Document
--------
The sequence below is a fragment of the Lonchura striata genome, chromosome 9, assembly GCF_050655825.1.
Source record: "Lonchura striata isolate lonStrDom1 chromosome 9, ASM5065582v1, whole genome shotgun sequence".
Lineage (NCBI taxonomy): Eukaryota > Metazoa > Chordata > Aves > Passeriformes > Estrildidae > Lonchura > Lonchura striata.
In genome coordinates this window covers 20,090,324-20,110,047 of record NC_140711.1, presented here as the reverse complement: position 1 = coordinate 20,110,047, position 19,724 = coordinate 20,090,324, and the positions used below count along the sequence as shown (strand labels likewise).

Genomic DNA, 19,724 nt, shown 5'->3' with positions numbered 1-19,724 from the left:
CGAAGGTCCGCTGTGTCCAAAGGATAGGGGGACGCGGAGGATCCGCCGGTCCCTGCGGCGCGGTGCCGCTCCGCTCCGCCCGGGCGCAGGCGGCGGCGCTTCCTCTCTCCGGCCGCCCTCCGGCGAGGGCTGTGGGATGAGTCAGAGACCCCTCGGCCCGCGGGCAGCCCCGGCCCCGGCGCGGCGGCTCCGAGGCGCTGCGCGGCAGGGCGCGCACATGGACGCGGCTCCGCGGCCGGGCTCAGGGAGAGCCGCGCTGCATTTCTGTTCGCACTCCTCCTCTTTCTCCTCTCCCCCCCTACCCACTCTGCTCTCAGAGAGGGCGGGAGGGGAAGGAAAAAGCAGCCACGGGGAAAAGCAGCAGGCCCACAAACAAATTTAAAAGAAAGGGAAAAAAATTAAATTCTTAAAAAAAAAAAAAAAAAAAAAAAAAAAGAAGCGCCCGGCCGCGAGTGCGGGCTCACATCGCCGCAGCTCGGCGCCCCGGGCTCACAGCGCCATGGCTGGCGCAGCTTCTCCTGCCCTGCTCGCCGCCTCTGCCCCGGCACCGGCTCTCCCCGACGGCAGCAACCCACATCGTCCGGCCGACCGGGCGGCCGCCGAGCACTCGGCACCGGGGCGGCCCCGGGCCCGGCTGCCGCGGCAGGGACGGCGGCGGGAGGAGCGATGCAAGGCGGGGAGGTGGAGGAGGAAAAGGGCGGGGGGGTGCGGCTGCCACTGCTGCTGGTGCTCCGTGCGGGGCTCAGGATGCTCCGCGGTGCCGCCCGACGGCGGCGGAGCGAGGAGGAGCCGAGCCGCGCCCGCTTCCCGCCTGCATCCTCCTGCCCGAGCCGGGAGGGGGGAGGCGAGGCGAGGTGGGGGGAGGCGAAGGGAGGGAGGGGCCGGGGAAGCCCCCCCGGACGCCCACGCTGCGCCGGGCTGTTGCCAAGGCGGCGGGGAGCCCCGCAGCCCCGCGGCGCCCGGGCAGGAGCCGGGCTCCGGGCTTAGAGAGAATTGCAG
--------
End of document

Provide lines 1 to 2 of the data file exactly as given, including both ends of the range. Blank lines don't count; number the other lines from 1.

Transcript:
The sequence below is a fragment of the Lonchura striata genome, chromosome 9, assembly GCF_050655825.1.
Source record: "Lonchura striata isolate lonStrDom1 chromosome 9, ASM5065582v1, whole genome shotgun sequence".